The entertainment industry has a convincing narrative when it comes to the ownership of creative work: it is property in the same sense that a house or car is property, and those who take without permission are thieves. My talk will explore other ways of framing this issue, drawing on the founding generation in the United States for models. How did men like Jefferson, Madison, Adams, and Franklin approach the ownership of what we now call "intellectual property"?
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About the speaker:
Lewis Hyde is a poet, essayist, translator, and cultural critic with a particular interest in the public life of the imagination. His 1983 book, The Gift, illuminates and defends the non-commercial portion of artistic practice. Trickster Makes This World (1998) uses a group of ancient myths to argue for the kind of disruptive intelligence all cultures need if they are to remain lively, flexible, and open to change. Hyde's most recent book, Common as Air, is a spirited defense of our "cultural commons," that vast store of ideas, inventions, and works of art that we have inherited from the past and continue to enrich in the present.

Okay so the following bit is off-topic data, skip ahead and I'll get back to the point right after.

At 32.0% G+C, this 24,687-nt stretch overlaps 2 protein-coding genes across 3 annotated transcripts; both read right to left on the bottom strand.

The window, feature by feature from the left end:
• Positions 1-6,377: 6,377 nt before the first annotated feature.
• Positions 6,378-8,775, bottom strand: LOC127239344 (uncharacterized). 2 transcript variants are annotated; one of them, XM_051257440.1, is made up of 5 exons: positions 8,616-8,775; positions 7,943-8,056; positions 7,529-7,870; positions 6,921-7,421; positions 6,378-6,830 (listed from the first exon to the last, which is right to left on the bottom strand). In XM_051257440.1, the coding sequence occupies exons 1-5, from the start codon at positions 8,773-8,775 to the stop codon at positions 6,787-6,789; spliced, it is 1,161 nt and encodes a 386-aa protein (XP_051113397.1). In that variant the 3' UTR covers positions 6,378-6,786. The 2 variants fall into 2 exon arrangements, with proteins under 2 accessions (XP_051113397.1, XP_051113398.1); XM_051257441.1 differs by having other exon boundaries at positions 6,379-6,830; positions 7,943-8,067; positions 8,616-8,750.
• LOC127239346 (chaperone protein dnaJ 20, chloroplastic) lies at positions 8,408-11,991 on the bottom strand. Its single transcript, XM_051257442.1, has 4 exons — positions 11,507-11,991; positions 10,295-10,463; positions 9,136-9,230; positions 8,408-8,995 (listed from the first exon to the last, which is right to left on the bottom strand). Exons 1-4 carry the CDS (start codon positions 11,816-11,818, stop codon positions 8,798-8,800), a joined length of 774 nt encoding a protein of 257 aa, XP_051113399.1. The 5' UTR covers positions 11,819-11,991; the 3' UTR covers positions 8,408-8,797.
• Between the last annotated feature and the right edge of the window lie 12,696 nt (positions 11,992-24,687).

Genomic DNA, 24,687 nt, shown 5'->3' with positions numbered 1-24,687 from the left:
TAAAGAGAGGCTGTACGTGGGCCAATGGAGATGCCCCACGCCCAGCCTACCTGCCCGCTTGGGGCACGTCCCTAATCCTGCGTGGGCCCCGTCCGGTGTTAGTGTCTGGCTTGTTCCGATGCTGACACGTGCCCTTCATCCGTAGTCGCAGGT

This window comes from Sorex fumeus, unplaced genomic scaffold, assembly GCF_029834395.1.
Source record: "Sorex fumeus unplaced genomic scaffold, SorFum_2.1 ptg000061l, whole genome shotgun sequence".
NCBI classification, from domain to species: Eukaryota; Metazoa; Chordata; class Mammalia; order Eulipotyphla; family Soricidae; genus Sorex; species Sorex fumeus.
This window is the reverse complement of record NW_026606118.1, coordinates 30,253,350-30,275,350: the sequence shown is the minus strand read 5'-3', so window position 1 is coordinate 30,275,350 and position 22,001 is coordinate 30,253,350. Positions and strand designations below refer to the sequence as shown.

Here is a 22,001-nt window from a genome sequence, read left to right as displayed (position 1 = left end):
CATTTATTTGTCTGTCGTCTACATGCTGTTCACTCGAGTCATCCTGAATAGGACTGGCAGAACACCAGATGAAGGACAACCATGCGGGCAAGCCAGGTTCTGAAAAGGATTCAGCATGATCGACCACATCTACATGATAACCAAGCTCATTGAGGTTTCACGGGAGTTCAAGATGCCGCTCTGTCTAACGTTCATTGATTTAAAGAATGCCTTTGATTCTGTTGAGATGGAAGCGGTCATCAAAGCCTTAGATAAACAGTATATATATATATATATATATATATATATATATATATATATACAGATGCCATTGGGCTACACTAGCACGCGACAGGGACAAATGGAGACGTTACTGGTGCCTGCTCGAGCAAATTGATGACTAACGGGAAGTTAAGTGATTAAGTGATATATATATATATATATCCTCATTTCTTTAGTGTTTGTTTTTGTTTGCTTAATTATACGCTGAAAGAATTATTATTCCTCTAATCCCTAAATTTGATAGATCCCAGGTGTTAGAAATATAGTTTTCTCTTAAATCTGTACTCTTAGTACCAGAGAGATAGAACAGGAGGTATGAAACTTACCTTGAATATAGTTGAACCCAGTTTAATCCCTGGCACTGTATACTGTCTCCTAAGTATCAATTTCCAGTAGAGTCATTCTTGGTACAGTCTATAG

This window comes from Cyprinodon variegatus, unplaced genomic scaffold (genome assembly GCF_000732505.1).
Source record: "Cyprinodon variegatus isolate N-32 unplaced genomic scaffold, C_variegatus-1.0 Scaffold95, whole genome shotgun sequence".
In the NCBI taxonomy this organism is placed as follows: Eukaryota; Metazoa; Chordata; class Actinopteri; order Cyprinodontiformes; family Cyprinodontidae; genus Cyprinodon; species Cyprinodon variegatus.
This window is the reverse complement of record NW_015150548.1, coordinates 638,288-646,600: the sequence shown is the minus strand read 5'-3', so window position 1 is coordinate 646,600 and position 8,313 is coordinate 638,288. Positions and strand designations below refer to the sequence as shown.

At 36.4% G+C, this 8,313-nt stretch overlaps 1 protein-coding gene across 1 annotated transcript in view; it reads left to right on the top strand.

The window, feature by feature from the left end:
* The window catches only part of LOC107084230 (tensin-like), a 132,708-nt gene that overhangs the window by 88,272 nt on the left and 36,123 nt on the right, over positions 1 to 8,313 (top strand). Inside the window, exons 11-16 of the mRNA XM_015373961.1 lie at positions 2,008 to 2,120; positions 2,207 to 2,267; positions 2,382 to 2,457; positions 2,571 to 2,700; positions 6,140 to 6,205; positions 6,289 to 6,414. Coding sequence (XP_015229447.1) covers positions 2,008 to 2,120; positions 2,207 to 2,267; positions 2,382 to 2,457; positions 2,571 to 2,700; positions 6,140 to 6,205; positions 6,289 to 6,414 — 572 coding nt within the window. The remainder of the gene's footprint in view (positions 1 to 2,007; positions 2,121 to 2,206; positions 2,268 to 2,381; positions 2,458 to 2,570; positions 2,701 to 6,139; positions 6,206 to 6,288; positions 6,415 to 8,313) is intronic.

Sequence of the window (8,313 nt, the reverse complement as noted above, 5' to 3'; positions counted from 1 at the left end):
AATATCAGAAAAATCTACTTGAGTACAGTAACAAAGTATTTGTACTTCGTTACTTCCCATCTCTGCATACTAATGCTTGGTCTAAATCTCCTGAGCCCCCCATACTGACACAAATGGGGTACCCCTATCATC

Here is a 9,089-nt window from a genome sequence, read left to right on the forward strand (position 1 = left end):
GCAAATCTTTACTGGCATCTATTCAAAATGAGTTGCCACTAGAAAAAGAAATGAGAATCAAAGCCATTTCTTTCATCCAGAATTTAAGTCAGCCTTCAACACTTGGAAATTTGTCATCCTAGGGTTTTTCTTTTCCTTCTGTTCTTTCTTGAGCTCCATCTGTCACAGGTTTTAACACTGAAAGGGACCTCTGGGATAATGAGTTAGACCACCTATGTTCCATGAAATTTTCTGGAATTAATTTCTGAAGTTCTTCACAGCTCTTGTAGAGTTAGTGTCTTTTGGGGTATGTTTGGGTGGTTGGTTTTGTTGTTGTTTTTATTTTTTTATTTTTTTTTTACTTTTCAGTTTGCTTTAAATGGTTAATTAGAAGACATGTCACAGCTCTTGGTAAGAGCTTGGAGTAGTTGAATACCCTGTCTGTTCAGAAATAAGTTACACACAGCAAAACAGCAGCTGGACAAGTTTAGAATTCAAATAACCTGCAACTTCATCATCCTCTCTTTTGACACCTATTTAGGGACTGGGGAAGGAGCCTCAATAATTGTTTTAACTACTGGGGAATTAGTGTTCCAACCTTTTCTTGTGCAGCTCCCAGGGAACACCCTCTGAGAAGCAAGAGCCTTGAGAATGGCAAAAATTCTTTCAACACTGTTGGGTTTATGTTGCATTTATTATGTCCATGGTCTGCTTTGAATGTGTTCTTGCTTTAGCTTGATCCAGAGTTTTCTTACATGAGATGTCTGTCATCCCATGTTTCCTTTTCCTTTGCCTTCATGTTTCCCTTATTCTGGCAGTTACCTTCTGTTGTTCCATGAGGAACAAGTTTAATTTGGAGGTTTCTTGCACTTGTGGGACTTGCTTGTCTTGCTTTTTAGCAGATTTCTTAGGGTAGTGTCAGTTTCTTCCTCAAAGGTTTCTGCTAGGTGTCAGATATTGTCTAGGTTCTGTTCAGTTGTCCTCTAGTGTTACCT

A MacArthur Fellow and former director of undergraduate creative writing at Harvard University, Hyde teaches during the fall semesters at Kenyon College, where he is the Richard L. Thomas Professor of Creative Writing. During the rest of the year he lives in Cambridge, Massachusetts, where he is a Faculty Associate at Harvard's Berkman Center for Internet and Society.